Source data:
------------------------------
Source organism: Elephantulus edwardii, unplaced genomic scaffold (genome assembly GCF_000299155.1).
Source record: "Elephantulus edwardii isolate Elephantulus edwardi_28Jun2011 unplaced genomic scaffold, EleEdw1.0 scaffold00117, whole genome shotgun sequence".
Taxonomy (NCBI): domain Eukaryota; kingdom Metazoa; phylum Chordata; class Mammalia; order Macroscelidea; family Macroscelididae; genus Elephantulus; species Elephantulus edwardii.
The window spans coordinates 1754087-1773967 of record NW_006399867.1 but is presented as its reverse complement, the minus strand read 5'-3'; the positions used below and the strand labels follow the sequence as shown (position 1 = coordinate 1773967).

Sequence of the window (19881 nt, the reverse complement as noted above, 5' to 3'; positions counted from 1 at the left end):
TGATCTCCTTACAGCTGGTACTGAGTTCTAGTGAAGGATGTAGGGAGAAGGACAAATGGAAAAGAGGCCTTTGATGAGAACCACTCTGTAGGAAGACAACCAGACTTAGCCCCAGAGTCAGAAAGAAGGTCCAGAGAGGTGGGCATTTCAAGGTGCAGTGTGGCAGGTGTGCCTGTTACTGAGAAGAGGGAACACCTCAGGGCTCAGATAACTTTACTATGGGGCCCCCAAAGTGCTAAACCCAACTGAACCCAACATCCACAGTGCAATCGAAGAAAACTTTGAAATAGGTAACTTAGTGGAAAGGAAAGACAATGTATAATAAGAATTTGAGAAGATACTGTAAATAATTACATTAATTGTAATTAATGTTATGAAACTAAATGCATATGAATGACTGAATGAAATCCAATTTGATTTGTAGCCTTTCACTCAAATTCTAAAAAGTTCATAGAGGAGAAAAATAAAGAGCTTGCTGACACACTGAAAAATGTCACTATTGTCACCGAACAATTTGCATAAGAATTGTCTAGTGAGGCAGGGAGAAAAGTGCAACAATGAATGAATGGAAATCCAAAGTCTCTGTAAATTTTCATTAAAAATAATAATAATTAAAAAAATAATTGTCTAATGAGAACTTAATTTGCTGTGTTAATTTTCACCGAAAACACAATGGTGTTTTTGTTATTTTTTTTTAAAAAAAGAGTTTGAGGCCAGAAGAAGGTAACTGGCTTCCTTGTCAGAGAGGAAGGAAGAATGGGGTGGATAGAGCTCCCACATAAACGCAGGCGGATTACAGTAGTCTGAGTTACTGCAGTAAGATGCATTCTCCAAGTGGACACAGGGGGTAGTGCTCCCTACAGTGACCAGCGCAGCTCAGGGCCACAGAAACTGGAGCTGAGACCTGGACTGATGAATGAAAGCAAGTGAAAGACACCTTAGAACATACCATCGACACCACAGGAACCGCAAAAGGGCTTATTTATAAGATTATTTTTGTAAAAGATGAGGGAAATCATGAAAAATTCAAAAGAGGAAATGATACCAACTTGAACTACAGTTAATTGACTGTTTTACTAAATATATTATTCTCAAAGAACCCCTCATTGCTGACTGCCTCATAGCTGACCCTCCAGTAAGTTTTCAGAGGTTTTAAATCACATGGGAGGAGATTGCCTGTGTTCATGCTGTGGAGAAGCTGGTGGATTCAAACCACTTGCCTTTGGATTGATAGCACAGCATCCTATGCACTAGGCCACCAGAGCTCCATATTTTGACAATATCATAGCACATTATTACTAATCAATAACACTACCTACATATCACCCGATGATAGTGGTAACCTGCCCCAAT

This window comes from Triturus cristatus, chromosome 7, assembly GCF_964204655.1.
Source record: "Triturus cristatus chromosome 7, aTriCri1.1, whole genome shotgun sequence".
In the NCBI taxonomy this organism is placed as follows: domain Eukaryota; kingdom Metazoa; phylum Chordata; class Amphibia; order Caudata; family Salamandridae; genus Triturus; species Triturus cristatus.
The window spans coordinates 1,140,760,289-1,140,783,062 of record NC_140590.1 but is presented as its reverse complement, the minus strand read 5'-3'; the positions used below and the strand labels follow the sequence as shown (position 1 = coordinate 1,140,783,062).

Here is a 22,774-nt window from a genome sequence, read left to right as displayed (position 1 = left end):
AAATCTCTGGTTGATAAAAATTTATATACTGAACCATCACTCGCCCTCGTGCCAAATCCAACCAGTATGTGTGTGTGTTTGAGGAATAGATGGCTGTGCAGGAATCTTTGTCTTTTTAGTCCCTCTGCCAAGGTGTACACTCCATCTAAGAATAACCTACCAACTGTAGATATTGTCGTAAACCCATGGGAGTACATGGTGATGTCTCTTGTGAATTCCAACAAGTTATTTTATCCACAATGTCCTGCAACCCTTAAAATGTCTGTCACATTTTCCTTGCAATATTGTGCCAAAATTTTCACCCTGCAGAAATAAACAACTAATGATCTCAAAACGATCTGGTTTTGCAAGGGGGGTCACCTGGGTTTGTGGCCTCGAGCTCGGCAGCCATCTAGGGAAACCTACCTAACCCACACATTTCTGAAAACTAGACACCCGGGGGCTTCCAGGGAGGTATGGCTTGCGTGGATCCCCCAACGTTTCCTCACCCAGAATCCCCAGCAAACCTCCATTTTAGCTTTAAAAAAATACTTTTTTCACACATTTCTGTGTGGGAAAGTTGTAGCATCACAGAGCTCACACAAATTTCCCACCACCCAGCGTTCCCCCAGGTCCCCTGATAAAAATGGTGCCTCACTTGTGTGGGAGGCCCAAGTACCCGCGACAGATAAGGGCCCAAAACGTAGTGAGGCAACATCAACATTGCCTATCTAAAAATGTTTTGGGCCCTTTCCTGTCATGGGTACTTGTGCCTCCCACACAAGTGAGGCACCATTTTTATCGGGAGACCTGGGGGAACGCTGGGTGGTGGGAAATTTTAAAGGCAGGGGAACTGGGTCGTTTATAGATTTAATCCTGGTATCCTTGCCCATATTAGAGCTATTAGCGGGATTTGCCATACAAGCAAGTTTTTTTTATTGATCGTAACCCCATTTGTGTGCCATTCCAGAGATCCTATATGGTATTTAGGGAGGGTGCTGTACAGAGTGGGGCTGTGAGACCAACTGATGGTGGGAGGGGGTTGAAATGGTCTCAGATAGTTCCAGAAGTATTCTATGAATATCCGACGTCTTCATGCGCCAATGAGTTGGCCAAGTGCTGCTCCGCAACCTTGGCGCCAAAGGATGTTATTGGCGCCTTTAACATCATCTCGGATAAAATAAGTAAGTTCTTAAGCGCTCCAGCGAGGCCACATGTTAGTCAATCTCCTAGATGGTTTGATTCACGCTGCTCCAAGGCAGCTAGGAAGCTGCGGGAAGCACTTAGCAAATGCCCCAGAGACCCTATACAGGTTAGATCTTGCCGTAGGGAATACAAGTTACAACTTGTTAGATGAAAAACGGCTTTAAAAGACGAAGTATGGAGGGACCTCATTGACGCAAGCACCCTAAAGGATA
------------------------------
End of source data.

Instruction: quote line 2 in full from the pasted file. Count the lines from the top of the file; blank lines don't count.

Source record: "Elephantulus edwardii isolate Elephantulus edwardi_28Jun2011 unplaced genomic scaffold, EleEdw1.0 scaffold00117, whole genome shotgun sequence".